# Select the boundaries of the layers to be changed
unvis0 = 0
unvis1 = 8


Cell 6: Show a list of layouts

We print a list of the layouts available in the project. We need to assign one layout to each layer in a future cell, so keep this list handy.

Code in:

# Show list of layouts
for ly in aprx.listLayouts():
    print(str(i)+": "


0: Velocity
1: WSE
2: Depth

Cell 7: Define the function

You need to run this cell, but you shouldn’t need to edit it, at least for this example. The function calls the map layer (mpr) and three integer such as \(novis0 \leq vis \leq novis1\). The function deactivates all layers in the range novis0-novis1, except for vis which always is active. This function will be called inside of a loop in a future cell.

Code in:

# Don't change anything in this function unless you know what are you doing
# But run the cell to define the function
def onlyvis(mpr,novis0,novis1,vis):
    # Makes everything invisible from novis0 to novis1 then makes vis visible in the mpr map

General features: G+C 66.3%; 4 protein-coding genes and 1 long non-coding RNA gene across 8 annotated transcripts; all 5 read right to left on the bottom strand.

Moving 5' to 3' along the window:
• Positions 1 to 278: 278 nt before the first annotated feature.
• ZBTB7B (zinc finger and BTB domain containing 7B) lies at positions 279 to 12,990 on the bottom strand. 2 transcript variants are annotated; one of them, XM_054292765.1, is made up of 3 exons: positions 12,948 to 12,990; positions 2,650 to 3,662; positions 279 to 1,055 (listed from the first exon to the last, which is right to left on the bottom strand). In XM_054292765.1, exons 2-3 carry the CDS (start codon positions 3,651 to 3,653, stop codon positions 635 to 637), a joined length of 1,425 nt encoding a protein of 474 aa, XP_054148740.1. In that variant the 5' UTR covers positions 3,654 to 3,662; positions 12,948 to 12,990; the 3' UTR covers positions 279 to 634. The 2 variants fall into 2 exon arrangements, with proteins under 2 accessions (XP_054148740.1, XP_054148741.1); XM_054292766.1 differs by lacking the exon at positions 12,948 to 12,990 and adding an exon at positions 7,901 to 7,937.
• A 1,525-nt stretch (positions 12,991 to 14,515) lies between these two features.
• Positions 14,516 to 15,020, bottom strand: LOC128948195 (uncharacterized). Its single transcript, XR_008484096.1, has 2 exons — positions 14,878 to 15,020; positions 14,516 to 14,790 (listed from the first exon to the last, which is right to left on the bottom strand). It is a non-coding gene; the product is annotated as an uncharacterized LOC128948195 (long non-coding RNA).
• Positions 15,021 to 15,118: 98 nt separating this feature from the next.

for m in mpr.listLayers()[novis0:novis1]:
        m.visible = False
        if (novis0==vis):
            print( str(i)+": "

    mpr.listLayers()[vis].visible = True


Cell 8: Create list with paths to were png will be written to

To define where the layout will be saved we create a vector of paths. The vector should have as many paths as layers are in the novis0-novis1 group. I have used raw strings to not have problems with backslashes ( \ ). Raw strings are created by placing an r in front of the first quotation mark. I like to use the column mode6 on notepad++ when working with paths, this is the reason why I have a strict policy of keeping the same number of characters at any cost.

Code in:

# Fill the list with the saving path, must be a raw string define as r"STRING"
# Remember it must match the position shown on cell 6.
pathto = [


Cell 9: Create list to assign a layout to each layer

Similarly, we need to create now a vector that selects the layout that will be used for each layer. The numbers on this vector should match the output on cell 6. Because the layer 0, 1, and 2 are velocity (layout=0), layers 3,4 and 5 are WSE (layout=2) and layers 6, 7 and 8 are Depth (layout=1). We need to build the vector below.

Code in:

# Create a vector with what layout each variable will be using
# In this example 0 is Velocity, 1 is WSE and 2 is Depth as per cell 8.
# It must match the position of the cell 6